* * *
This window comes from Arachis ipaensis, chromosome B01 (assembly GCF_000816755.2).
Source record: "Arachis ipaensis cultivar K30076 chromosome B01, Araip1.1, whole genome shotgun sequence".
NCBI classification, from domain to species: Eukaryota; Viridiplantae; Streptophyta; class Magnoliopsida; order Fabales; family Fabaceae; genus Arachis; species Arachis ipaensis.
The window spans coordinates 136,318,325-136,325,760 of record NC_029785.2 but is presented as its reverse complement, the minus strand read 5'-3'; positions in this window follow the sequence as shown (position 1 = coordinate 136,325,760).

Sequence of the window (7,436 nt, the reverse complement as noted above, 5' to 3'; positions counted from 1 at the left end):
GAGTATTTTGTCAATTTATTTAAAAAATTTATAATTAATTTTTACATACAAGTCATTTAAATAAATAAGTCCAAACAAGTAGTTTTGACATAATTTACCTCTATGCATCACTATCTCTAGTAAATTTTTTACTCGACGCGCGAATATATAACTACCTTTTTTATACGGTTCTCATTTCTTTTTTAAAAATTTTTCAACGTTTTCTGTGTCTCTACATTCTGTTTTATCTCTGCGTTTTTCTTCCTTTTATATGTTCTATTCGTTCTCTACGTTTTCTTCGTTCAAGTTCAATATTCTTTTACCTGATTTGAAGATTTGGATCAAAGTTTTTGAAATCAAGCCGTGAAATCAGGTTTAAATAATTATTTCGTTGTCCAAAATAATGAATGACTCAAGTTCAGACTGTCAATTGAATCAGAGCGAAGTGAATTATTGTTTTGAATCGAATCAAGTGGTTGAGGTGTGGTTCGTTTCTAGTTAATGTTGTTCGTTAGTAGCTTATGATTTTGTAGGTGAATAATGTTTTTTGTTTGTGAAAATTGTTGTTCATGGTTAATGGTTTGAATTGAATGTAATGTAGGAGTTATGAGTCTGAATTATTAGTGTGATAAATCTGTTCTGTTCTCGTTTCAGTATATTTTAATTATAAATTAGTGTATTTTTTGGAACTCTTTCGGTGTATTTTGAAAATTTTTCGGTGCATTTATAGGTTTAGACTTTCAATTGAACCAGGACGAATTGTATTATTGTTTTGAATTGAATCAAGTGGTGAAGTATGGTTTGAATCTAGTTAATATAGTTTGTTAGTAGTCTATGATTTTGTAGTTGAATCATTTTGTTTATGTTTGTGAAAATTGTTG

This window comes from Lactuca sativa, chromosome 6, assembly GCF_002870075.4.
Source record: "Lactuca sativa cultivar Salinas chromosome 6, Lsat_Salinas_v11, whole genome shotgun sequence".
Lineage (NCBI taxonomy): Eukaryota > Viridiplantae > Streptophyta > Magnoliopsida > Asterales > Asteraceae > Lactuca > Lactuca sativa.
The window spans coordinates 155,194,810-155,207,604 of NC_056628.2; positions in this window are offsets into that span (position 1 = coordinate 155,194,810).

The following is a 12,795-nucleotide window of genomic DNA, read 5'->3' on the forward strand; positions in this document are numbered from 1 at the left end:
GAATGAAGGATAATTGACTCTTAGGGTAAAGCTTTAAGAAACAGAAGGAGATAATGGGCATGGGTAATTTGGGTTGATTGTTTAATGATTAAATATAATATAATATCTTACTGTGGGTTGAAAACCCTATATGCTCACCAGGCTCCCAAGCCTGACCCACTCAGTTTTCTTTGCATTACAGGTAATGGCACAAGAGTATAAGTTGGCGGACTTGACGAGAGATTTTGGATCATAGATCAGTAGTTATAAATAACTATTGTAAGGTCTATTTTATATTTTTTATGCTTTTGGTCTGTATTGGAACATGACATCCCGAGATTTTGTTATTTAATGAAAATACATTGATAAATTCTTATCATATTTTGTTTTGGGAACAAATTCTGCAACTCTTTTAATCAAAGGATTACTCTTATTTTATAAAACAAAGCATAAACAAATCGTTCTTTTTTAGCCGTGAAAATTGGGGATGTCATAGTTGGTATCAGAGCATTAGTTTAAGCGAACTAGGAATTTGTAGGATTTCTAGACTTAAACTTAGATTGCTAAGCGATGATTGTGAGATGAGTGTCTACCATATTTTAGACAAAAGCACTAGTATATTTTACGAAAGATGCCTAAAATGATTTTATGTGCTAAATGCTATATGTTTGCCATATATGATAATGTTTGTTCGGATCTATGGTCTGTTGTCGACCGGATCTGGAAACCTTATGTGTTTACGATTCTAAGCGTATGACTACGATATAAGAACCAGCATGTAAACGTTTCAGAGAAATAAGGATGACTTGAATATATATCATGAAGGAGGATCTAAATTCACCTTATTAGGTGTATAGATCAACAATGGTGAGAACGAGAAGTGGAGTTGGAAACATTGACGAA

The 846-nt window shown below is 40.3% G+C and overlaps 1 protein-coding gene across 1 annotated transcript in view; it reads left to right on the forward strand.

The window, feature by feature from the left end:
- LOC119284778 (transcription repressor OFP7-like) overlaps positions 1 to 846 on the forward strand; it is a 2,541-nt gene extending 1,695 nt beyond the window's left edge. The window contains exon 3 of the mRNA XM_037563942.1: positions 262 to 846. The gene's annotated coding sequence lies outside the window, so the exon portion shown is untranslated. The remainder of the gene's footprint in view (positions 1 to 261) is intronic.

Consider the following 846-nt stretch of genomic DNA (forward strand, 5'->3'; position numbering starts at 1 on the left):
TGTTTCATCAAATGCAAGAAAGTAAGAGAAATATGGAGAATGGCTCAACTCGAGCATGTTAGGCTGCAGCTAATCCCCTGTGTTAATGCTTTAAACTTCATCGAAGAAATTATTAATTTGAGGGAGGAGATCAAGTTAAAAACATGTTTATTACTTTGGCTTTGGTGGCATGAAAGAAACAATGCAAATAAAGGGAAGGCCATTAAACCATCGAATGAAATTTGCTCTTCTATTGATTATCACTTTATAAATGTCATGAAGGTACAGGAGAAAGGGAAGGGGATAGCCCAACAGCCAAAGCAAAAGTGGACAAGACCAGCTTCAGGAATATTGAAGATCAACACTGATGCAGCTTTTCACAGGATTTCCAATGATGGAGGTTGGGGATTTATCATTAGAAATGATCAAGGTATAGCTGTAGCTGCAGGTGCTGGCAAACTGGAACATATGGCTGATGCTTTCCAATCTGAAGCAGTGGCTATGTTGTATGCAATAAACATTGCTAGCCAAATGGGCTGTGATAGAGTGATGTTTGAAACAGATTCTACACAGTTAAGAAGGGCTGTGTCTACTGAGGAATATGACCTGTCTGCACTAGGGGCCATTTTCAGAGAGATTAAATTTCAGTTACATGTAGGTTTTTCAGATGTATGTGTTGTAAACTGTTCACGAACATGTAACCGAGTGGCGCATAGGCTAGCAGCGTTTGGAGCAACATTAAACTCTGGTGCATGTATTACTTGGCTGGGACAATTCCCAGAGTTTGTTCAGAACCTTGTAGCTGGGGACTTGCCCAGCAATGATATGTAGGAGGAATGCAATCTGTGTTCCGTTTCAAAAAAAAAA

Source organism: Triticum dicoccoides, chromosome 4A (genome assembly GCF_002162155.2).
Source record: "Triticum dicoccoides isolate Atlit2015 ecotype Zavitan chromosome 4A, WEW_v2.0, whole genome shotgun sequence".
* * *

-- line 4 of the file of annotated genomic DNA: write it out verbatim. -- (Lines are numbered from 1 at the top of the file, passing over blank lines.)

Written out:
The window spans coordinates 136,318,325-136,325,760 of record NC_029785.2 but is presented as its reverse complement, the minus strand read 5'-3'; positions in this window follow the sequence as shown (position 1 = coordinate 136,325,760).